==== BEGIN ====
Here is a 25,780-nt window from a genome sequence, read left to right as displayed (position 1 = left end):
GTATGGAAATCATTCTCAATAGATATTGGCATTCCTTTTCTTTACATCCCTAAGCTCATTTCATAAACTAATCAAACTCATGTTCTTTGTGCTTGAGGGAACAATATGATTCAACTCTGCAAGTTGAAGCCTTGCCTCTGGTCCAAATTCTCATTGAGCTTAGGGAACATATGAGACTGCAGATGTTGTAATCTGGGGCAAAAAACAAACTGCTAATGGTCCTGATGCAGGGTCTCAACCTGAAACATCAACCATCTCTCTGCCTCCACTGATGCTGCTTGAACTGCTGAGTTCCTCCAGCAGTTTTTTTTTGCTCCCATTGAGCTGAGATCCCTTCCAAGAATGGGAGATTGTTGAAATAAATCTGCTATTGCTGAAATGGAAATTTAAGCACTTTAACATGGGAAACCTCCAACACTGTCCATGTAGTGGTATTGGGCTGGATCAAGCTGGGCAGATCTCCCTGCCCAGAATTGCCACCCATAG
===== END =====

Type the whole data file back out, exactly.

Here is a 25,780-nt window from a genome sequence, read left to right as displayed (position 1 = left end):
GTATGGAAATCATTCTCAATAGATATTGGCATTCCTTTTCTTTACATCCCTAAGCTCATTTCATAAACTAATCAAACTCATGTTCTTTGTGCTTGAGGGAACAATATGATTCAACTCTGCAAGTTGAAGCCTTGCCTCTGGTCCAAATTCTCATTGAGCTTAGGGAACATATGAGACTGCAGATGTTGTAATCTGGGGCAAAAAACAAACTGCTAATGGTCCTGATGCAGGGTCTCAACCTGAAACATCAACCATCTCTCTGCCTCCACTGATGCTGCTTGAACTGCTGAGTTCCTCCAGCAGTTTTTTTTTGCTCCCATTGAGCTGAGATCCCTTCCAAGAATGGGAGATTGTTGAAATAAATCTGCTATTGCTGAAATGGAAATTTAAGCACTTTAACATGGGAAACCTCCAACACTGTCCATGTAGTGGTATTGGGCTGGATCAAGCTGGGCAGATCTCCCTGCCCAGAATTGCCACCCATAG